WAPA’s Environmental Planning and Protection Program identifies, analyzes and mitigates impacts from major Federal maintenance and construction projects. The program focuses on the following topics:


Under the National Environmental Protection Act, Federal agencies must consider the potential environmental consequences of their proposals, document the analysis and make this information available to the public for comment before taking action. WAPA complies with Department of Energy regulations for implementing NEPA.

Most routine maintenance activities and contract actions do not have a significant effect on the environment and are excluded from NEPA analysis under a categorical exclusion. These categorical exclusions are posted on the Regional Web sites to promote transparency and openness. Actions that may have environmental impacts require an environmental assessment and a detailed analysis to determine the extent and severity of the impacts. WAPA prepares environmental impact statements for actions that have significant impacts or consequences to the environment or human health.

Regional environment pages:

WAPA performs environmental analysis for internal actions that stem from construction and maintenance of WAPA’s electrical system and transmission lines. Vegetation management along transmission lines, transmission line upgrades, access road maintenance or construction and substation maintenance or expansion are among the actions that call for environmental analysis.

Under WAPA’s interconnection requirements, applicants requesting interconnection must undergo an environmental review for their proposed projects.

To learn more about WAPA projects and our efforts to comply with DOE regulations, see Interconnection Projects.


Under the National Historic Preservation Act, WAPA must consider the effects of any WAPA undertaking on cultural resources. Other agencies, tribes, state and tribal historic preservation offices and the Advisory Council on Historic Preservation assist WAPA in identifying cultural resources, determining their eligibility for the National Register of Historic Places and determining the effect of an action on an eligible resource.

The American Indian Religious Freedom Act, Native American Graves and Repatriation Act, E.O. 13084, E.O. 13007, E.O. 13175, National Historic Preservation Act and the Department of Energy Indian Policy require WAPA to consult with interested tribes on WAPA’s actions. WAPA works with tribes to identify traditional cultural properties, traditional use areas and sacred sites to avoid, protect, provide access to, or mitigate effects from WAPA’s actions.

Whenever possible, it is WAPA’s policy to protect cultural resources on our fee-owned lands, leased lands and rights-of-way. WAPA works closely with land-managing agencies and tribes to develop strategies for avoiding or mitigating impact to cultural resources.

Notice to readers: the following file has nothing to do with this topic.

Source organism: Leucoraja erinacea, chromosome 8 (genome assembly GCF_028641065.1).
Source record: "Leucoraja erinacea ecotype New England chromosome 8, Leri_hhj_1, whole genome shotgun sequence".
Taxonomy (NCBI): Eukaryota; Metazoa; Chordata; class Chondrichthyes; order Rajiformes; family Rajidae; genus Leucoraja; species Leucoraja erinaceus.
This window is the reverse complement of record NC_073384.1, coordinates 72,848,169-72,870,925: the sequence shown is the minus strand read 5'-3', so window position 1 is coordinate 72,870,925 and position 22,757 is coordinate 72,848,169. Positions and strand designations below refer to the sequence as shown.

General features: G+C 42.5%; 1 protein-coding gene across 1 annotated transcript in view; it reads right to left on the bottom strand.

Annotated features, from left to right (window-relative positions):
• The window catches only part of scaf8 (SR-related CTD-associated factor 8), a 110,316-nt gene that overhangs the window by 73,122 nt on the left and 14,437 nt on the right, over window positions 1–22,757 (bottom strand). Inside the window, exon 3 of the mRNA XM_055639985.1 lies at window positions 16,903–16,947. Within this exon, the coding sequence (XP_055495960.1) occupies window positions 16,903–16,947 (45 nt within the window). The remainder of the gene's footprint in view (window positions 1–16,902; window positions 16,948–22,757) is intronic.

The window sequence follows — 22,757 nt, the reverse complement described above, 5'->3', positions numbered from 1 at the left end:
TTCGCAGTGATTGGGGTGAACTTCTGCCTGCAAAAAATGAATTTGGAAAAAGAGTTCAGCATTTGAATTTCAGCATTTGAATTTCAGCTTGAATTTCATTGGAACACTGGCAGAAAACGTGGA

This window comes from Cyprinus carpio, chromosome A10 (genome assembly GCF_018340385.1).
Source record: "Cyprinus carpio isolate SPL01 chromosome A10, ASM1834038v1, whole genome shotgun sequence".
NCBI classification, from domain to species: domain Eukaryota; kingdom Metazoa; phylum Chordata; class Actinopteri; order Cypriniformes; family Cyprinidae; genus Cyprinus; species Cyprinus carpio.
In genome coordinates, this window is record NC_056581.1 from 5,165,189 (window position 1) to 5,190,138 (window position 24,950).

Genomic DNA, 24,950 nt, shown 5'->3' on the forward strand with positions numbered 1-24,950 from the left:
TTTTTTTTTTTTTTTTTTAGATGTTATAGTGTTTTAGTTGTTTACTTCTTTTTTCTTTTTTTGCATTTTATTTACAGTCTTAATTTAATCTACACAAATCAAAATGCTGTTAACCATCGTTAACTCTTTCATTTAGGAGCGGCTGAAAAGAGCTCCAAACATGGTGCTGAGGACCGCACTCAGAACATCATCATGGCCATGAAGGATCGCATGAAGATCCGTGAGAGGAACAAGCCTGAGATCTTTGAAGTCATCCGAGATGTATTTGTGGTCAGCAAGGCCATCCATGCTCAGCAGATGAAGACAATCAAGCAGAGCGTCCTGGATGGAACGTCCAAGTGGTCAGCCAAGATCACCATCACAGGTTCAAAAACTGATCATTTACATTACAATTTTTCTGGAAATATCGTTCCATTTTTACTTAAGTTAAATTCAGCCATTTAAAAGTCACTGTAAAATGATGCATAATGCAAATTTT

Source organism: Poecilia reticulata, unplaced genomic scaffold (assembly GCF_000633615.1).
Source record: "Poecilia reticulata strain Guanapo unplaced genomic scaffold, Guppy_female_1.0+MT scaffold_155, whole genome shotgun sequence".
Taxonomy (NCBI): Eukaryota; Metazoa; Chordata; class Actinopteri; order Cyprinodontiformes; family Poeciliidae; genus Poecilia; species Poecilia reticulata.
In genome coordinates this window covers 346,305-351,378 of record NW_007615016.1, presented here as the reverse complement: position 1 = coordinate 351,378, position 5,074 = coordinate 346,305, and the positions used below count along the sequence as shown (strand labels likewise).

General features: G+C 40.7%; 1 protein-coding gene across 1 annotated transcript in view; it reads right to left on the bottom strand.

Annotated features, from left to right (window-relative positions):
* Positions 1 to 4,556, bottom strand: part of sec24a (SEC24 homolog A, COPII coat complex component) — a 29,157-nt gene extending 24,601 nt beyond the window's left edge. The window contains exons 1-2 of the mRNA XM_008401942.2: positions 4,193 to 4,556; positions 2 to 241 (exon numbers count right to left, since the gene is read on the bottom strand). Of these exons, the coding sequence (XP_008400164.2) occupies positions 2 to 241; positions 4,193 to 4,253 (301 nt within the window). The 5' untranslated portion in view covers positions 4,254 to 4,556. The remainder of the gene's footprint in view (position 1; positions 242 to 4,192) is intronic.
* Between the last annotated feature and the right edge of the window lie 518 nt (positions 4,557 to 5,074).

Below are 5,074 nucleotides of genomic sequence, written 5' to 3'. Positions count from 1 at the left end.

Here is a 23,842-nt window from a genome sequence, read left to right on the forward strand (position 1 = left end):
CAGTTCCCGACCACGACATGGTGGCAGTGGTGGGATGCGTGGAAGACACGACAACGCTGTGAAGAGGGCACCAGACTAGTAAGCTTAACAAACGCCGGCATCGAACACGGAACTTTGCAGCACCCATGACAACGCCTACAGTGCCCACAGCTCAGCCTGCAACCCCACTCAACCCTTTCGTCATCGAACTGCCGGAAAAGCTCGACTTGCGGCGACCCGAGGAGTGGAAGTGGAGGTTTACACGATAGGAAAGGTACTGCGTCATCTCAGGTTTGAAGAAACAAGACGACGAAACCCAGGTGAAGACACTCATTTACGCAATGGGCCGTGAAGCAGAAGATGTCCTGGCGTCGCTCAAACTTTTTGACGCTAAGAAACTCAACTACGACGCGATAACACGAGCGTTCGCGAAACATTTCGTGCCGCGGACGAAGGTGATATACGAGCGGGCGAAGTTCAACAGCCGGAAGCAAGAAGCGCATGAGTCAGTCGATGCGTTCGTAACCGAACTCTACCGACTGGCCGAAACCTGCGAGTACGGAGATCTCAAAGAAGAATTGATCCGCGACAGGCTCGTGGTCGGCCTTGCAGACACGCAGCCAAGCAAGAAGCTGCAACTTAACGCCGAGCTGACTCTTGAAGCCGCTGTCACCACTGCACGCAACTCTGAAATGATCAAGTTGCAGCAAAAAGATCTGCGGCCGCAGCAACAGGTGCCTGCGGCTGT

The Endangered Species Act requires every Federal agency to ensure that any action it authorizes, funds or carries out in the United States or on the high seas is not likely to jeopardize the continued existence of any listed species or result in the destruction or adverse change in Critical Habitat.

Prior to undertaking a project, WAPA obtains a list of Federally protected, proposed and candidate species that may inhabit the project area. WAPA determines if one or more of those species or Critical Habitat is present and if the project would affect the species or habitat. Based on the conclusion, WAPA must prepare a Biological Assessment of the proposed action and formally consult the U.S. Fish and Wildlife Service. If the proposed action is “not likely to adversely affect” the species or habitat, WAPA requests the USFWS’s concurrence with this determination.


The Migratory Bird Treaty Act protects nearly all bird species that occur in WAPA’s service area. The Act requires a permit to “pursue, hunt, take, capture, kill, possess, sell, . . . any part, nest, eggs, or product thereof . . .” of any birds listed in the regulations. The Eagle Protection Act provides the same protection to bald and golden eagles.

WAPA designs its transmission lines to eliminate or minimize the possibility of birds being killed by electrocution or collision. When birds or their nests create a safety hazard for line crews or interfere with reliable transmission, WAPA obtains permits to remove or relocate empty nests.


Our nonprofit customers depend on their Federal power allocations for significant portions of their delivered product. WAPA must constantly balance our obligation to customers with our responsibility as a Federal agency to provide good environmental stewardship. Our Resource Protection Program protects our ability to provide our customers with their allocations.

The program consists of two basic, interdependent components. The first is protecting the generation resource. WAPA does this through efficient operations and environmental regulations that benefit natural resources and reduce impact on power generation.

The second component is ensuring healthy rivers and streams. Participating in river basin-wide and site-specific, stakeholder-driven, environmental protection programs such as the Adaptive Management Program for Glen Canyon Dam Operations and the Upper Colorado River Recovery Program enhances this aspect of WAPA’s program.

These measures protect WAPA’s hydropower resource while meeting Federal obligations under the Endangered Species Act, National Historic Preservation Act, Clean Water Act, Grand Canyon Protection Act, and others.

Last modified on April 26th, 2024